On Wednesday, October 30, 1895, Armenians were massacred in Erzurum and the surrounding Armenian villages. American journalist William Sachtleben happened to be in Erzurum at that time, investigating the disappearance of American cyclist Frank Lenz. During the massacre Sachtleben was in the American mission building, where over 200 Armenians fled for protection. Sachtleben witnessed the aftermath of the massacre; he took photographs of the victims in the Armenian Cemetery and wrote three lengthy and detailed letters about the massacre that were published, unsigned and attributed to an Occasional Correspondent, in the London Times on November 16, 27 and December 9. In the Nov. 16 letter he wrote: "Saturday, Nov. 2...I went with one of the cavasses of the English Legation, a soldier, my interpreter, and a photographer (Armenian) to the Armenian Gregorian Cemetery. The municipality had sent down a number of bodies, friends had brought more, and a horrible sight met my eyes. Along the wall on the north in a row 20ft. wide and 150ft. long, lay 321 dead bodies of the massacred Armenians..." In the Times Nov. 27 letter, Sachtleben wrote: "The number of houses of Armenians in Erzerum is about 2,000...Of these 2,000 houses, about 1,500 to 1,800 are completely emptied of their contents. Many families, formerly well-to-do, are now completely in poverty, having lost all their goods in the shops and all their household articles as well..."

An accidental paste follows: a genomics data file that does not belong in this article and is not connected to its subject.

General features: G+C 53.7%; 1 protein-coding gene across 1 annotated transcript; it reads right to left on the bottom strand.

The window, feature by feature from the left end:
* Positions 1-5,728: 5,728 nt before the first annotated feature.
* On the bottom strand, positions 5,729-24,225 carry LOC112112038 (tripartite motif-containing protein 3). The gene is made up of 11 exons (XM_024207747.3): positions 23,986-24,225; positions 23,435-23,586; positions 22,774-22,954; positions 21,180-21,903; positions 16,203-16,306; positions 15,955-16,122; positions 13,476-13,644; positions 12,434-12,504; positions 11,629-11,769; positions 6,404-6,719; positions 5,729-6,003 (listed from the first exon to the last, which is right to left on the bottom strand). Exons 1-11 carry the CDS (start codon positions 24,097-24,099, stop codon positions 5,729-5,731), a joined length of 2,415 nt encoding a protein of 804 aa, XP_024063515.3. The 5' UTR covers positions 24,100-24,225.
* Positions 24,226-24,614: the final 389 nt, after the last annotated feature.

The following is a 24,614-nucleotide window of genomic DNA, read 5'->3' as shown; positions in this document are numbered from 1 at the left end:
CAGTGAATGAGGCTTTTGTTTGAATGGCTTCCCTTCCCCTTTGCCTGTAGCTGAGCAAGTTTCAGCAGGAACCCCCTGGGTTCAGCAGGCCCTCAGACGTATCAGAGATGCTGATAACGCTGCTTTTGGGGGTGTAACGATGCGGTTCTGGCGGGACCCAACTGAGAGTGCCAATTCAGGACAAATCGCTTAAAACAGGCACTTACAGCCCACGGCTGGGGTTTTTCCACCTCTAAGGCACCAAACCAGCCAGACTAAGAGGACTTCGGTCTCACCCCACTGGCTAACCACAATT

Photograph of rows of Armenian massacre victims interred in a mass grave in the Armenian cemetery in Erzurum. Four men place a body on the ground, while others holding shovels pause and watch or look towards the photographer. The grave is lined by a row of mourners, with tall trees visible behind them.